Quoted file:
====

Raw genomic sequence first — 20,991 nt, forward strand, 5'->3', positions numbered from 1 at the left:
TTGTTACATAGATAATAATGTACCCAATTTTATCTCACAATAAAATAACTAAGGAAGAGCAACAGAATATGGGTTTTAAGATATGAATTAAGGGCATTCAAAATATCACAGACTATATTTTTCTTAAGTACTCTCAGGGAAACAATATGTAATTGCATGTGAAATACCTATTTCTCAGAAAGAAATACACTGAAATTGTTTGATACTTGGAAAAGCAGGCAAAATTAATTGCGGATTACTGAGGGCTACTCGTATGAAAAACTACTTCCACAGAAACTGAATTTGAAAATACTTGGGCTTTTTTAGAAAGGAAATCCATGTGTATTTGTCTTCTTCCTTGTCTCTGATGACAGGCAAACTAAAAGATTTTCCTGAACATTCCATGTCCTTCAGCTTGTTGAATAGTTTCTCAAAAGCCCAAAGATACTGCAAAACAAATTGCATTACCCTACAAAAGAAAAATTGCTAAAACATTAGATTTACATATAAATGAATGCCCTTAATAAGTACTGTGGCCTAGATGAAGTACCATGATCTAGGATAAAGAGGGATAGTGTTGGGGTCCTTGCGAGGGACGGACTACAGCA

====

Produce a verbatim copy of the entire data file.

Raw genomic sequence first — 20,991 nt, forward strand, 5'->3', positions numbered from 1 at the left:
TTGTTACATAGATAATAATGTACCCAATTTTATCTCACAATAAAATAACTAAGGAAGAGCAACAGAATATGGGTTTTAAGATATGAATTAAGGGCATTCAAAATATCACAGACTATATTTTTCTTAAGTACTCTCAGGGAAACAATATGTAATTGCATGTGAAATACCTATTTCTCAGAAAGAAATACACTGAAATTGTTTGATACTTGGAAAAGCAGGCAAAATTAATTGCGGATTACTGAGGGCTACTCGTATGAAAAACTACTTCCACAGAAACTGAATTTGAAAATACTTGGGCTTTTTTAGAAAGGAAATCCATGTGTATTTGTCTTCTTCCTTGTCTCTGATGACAGGCAAACTAAAAGATTTTCCTGAACATTCCATGTCCTTCAGCTTGTTGAATAGTTTCTCAAAAGCCCAAAGATACTGCAAAACAAATTGCATTACCCTACAAAAGAAAAATTGCTAAAACATTAGATTTACATATAAATGAATGCCCTTAATAAGTACTGTGGCCTAGATGAAGTACCATGATCTAGGATAAAGAGGGATAGTGTTGGGGTCCTTGCGAGGGACGGACTACAGCA